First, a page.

SANDFORD SAYS VOLATILITY IN MARKETS A REAL CHALLENGE
Sandford says volatility in markets a real challenge. New Zealand seafood company Sanford Limited says volatility in global markets, as a result of Covid-19, is an ongoing challenge for the significant foodservice component of its business.
But the company says it is making good progress on the strategic changes needed to meet the new market conditions. Sanford has outlined the impact of Covid-19 in a recent update for the market: sales revenue for product harvested by the company was down 15% for the third quarter of FY20 versus the previous year.
CEO Volker Kuntzsch says lockdowns around the world have had an inevitable effect.
“In many of our major markets, seafood is typically consumed out-of-home and the lockdowns unavoidably impact on restaurants, hotels and any eating occasions where there is a need for social distancing.”
The company has seen the impact most in its fisheries portfolio, where commodities like squid have suffered from price and volume reductions and hoki production had to return to a fillet block focus for retail, reversing the previously undertaken shift to higher value fillet production for foodservice.
However, Mr Kuntzsch says there are encouraging bright spots for New Zealand’s largest seafood company.
“Our aquaculture business fared better during most of this period and we can see our long-term strategy to move our focus up the value chain is working, because this business unit continues to outperform prior years. However, even that is not meeting our ambitious pre-Covid expectations despite the pockets of growth we are seeing. The changes we are making will pay off, but it will take some time to see the benefits.
“Until recently Sanford did not have a directly employed representative in some of its larger markets, but we are addressing this by making rapid adjustments to our sales team and appointing partners who are more focused on retail. And despite the challenging environment, we are confident that our focus on innovation, branding, getting closer to the consumer via sales channel and market diversification and new product formats will deliver the results we want and a valuable and sustainable world-class seafood business for the medium and long term.”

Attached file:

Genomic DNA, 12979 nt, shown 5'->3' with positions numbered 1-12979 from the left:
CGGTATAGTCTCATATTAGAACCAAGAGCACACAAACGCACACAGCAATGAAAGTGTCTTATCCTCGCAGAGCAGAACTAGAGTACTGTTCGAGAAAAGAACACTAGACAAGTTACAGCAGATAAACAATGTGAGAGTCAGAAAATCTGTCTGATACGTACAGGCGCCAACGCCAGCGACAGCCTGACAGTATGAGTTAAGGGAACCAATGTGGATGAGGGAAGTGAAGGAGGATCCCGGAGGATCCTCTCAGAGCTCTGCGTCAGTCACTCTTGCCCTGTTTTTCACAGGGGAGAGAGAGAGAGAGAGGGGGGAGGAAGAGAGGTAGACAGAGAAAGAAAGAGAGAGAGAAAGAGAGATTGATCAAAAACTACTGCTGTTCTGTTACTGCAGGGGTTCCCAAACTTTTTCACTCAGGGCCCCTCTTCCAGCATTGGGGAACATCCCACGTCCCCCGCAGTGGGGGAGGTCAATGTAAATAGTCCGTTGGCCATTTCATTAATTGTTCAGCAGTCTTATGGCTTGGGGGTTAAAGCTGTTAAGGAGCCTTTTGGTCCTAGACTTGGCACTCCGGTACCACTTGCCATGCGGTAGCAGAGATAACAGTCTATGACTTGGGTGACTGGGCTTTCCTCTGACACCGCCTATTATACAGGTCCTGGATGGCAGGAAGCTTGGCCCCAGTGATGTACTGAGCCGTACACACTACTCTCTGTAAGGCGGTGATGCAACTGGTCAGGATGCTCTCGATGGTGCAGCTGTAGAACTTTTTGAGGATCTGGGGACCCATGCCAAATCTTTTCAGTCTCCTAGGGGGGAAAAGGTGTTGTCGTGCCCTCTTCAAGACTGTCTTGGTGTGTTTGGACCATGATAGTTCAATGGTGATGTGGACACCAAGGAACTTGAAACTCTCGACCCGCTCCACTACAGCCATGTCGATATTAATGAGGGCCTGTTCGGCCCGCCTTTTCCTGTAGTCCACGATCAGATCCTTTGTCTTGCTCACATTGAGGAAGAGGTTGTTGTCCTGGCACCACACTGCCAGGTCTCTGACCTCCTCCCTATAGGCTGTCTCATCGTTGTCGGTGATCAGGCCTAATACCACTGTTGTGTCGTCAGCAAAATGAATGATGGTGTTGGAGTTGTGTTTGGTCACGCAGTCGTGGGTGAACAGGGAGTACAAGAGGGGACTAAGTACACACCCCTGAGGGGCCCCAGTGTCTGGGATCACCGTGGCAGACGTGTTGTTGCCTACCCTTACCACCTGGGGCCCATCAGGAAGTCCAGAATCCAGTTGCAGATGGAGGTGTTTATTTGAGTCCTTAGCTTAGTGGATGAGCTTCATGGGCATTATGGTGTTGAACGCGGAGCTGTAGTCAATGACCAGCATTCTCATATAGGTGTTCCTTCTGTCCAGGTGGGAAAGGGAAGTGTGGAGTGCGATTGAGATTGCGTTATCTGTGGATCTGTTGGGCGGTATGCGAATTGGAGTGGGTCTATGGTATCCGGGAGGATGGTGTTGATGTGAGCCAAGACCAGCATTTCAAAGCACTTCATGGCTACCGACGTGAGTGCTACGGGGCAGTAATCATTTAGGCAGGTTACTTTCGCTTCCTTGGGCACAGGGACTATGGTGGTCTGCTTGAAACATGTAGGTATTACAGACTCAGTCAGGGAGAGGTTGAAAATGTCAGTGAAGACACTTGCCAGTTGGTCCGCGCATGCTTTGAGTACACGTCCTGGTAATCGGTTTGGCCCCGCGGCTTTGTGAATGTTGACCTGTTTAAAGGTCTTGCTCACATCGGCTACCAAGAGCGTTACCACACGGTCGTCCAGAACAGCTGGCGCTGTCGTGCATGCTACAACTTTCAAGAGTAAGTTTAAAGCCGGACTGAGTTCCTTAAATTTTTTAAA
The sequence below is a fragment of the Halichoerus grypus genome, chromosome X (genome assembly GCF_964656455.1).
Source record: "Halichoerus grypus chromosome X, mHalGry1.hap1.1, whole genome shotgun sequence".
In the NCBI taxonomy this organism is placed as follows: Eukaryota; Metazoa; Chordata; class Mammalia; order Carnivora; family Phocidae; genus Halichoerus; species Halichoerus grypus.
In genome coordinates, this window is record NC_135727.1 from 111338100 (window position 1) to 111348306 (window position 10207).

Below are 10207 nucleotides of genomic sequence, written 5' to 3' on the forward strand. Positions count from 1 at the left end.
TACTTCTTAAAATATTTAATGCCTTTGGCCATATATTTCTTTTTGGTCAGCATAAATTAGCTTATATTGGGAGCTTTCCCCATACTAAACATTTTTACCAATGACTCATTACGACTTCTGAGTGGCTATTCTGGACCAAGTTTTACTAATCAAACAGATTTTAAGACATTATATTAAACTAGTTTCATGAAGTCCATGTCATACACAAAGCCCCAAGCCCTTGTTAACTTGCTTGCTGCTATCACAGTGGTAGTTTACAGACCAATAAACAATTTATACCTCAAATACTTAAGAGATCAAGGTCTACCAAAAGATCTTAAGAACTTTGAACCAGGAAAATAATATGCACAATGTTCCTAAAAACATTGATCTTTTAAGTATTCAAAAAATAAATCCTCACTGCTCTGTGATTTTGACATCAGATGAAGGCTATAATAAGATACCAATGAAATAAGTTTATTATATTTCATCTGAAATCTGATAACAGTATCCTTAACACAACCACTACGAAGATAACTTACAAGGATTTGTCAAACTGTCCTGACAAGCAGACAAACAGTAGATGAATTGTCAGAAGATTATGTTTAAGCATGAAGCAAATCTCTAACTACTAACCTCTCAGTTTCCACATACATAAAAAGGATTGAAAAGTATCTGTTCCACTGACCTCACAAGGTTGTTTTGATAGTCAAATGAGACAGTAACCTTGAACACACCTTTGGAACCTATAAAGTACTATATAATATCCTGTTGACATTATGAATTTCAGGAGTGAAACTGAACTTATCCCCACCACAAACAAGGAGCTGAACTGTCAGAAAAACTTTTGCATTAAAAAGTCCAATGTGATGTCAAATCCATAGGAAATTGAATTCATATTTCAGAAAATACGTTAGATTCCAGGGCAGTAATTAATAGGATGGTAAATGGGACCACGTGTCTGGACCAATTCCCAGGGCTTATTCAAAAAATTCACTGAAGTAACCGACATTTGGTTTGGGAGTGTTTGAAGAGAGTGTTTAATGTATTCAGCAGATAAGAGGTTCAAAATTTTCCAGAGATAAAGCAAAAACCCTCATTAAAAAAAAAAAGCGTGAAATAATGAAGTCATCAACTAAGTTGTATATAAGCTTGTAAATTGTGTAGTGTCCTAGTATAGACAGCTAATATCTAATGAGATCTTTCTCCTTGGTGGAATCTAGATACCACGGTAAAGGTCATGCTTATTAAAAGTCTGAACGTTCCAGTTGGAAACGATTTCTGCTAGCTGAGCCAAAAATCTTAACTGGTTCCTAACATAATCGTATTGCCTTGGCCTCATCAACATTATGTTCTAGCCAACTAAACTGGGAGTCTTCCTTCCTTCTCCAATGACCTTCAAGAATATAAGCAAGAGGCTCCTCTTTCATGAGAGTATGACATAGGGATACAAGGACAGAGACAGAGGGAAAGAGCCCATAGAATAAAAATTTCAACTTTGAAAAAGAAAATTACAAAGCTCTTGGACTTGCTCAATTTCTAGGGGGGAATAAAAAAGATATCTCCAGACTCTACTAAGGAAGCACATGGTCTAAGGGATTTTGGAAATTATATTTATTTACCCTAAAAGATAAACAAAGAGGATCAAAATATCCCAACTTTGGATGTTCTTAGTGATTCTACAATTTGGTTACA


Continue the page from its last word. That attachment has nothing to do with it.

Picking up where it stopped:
While these steps are being taken to mitigate the ongoing impacts from Covid-19, Sanford acknowledges the outlook remains challenging and its short-term expectations are subdued.
CFO Katherine Turner says:
“for Q4 of FY20 we are currently expecting a similar revenue drop versus last year as we have seen in the third quarter of around 15%. In the meantime, our production remains strong and our inventory levels, while manageable, are increasing, which will lead to margin being pushed into the 2021 financial year.
“Our balance sheet is strong, and we have considerable headroom in our borrowing facilities.
“Forecasting with certainty is always difficult in the seafood business, and Covid-19 has made that harder than usual. However, we have confidence in our strategy to deliver improving results in the medium and long term.”
Mr Kuntzsch says there have been upsides to the challenges of 2020:
“As demanding as this year has been for all involved, it has also provided opportunities to refocus and re-prioritise. Operationally we are performing well and all our people are highly engaged and working hard to help Sanford adjust to a new normal.”